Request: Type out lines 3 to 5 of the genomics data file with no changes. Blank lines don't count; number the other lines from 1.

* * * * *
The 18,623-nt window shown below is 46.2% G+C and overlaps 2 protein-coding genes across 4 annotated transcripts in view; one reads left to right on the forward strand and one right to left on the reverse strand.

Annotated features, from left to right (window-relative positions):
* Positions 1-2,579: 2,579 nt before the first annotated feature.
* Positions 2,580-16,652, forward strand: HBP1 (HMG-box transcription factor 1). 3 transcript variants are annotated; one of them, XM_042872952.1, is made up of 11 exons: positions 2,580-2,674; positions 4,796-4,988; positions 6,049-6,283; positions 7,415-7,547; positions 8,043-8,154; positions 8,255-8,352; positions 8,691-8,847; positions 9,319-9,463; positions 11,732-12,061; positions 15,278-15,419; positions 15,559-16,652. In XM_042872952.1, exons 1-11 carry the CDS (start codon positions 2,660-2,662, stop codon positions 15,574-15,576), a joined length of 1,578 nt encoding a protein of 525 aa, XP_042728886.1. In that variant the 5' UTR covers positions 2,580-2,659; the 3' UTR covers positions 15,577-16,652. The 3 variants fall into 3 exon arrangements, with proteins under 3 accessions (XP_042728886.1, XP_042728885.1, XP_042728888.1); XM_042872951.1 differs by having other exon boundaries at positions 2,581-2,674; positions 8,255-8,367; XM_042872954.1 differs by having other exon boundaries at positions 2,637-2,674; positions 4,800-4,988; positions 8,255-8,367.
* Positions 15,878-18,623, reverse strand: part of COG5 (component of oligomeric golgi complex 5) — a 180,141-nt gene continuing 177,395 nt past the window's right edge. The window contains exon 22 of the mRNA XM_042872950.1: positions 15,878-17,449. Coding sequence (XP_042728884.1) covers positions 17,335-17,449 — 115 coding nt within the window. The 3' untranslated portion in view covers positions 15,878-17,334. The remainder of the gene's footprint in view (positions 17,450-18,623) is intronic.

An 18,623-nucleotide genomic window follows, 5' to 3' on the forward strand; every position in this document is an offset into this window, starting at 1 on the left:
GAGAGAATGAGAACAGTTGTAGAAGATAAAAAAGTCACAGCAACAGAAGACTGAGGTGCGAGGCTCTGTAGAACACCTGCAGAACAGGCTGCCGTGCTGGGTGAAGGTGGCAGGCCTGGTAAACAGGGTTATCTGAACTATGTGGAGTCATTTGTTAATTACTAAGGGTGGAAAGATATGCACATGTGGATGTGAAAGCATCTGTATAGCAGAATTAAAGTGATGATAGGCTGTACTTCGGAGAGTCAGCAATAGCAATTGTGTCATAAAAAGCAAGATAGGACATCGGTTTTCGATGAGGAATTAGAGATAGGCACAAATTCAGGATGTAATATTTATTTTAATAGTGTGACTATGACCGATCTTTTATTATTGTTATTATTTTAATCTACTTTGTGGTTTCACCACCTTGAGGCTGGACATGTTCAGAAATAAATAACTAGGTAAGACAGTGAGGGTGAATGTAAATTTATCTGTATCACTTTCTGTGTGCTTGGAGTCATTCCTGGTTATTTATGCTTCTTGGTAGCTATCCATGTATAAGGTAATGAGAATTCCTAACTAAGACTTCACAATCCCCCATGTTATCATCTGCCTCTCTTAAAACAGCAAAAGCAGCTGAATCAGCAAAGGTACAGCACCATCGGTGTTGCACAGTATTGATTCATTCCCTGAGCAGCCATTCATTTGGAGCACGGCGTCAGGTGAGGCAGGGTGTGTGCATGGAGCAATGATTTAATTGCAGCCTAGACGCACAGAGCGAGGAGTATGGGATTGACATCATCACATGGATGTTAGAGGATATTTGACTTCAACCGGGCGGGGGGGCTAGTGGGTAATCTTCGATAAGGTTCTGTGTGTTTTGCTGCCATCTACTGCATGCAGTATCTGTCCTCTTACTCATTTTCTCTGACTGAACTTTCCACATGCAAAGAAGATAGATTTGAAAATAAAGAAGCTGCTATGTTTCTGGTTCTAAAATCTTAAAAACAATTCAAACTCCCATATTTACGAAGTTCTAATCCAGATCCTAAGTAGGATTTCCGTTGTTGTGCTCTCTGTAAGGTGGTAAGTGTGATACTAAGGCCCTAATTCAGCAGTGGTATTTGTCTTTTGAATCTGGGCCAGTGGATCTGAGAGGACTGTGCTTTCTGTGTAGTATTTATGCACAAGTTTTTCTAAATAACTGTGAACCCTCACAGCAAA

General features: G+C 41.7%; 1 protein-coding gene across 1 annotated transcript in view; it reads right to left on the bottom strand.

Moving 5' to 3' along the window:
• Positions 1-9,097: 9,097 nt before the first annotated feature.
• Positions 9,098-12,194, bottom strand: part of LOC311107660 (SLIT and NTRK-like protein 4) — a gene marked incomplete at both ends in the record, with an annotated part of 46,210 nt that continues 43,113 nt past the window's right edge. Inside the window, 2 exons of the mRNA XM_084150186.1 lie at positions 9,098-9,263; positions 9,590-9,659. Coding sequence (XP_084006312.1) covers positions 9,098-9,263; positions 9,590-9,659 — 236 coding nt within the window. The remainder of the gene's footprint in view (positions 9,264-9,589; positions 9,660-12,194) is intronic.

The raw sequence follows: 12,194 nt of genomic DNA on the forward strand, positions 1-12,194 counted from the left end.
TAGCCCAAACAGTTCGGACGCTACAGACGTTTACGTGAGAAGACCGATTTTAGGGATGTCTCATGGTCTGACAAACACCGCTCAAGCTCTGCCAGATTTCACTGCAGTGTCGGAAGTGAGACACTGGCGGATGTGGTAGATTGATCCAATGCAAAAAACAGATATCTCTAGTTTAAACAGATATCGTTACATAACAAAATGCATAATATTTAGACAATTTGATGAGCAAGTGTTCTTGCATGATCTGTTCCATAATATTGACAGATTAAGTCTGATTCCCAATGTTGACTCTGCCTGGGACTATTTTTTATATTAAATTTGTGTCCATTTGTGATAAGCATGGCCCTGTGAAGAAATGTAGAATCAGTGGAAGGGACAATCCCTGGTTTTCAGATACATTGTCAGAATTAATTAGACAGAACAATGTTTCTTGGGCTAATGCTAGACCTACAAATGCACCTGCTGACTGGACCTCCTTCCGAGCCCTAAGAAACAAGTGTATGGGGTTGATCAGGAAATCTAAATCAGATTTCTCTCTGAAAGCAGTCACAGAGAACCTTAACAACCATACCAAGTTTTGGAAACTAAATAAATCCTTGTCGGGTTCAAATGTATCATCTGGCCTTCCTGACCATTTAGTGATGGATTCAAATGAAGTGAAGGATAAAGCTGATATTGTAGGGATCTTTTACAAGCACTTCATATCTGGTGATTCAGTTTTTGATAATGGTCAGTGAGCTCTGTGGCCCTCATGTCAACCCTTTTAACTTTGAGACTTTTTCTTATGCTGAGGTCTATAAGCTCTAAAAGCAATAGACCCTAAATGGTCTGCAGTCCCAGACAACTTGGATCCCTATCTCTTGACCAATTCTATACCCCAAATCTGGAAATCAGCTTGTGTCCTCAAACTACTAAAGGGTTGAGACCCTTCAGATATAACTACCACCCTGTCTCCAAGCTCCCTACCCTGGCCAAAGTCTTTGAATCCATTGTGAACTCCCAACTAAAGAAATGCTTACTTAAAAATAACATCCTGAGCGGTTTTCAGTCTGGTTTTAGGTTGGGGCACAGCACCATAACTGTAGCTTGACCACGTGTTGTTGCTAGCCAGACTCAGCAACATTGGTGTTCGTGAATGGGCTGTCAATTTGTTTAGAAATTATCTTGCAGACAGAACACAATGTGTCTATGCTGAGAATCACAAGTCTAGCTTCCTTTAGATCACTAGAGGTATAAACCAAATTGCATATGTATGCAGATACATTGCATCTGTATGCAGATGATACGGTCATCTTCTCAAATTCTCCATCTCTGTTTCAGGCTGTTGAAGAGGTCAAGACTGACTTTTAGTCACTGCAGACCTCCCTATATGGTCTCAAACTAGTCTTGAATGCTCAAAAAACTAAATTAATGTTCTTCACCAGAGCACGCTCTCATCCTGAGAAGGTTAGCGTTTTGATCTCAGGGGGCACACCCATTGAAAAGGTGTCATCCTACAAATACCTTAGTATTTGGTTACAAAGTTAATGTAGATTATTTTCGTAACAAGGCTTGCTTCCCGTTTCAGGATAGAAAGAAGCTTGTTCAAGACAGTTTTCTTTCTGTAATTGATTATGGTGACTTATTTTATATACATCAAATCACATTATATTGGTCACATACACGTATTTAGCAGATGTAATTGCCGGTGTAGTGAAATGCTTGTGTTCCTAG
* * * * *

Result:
* Positions 1-2,579: 2,579 nt before the first annotated feature.
* Positions 2,580-16,652, forward strand: HBP1 (HMG-box transcription factor 1). 3 transcript variants are annotated; one of them, XM_042872952.1, is made up of 11 exons: positions 2,580-2,674; positions 4,796-4,988; positions 6,049-6,283; positions 7,415-7,547; positions 8,043-8,154; positions 8,255-8,352; positions 8,691-8,847; positions 9,319-9,463; positions 11,732-12,061; positions 15,278-15,419; positions 15,559-16,652. In XM_042872952.1, exons 1-11 carry the CDS (start codon positions 2,660-2,662, stop codon positions 15,574-15,576), a joined length of 1,578 nt encoding a protein of 525 aa, XP_042728886.1. In that variant the 5' UTR covers positions 2,580-2,659; the 3' UTR covers positions 15,577-16,652. The 3 variants fall into 3 exon arrangements, with proteins under 3 accessions (XP_042728886.1, XP_042728885.1, XP_042728888.1); XM_042872951.1 differs by having other exon boundaries at positions 2,581-2,674; positions 8,255-8,367; XM_042872954.1 differs by having other exon boundaries at positions 2,637-2,674; positions 4,800-4,988; positions 8,255-8,367.
* Positions 15,878-18,623, reverse strand: part of COG5 (component of oligomeric golgi complex 5) — a 180,141-nt gene continuing 177,395 nt past the window's right edge. The window contains exon 22 of the mRNA XM_042872950.1: positions 15,878-17,449. Coding sequence (XP_042728884.1) covers positions 17,335-17,449 — 115 coding nt within the window. The 3' untranslated portion in view covers positions 15,878-17,334. The remainder of the gene's footprint in view (positions 17,450-18,623) is intronic.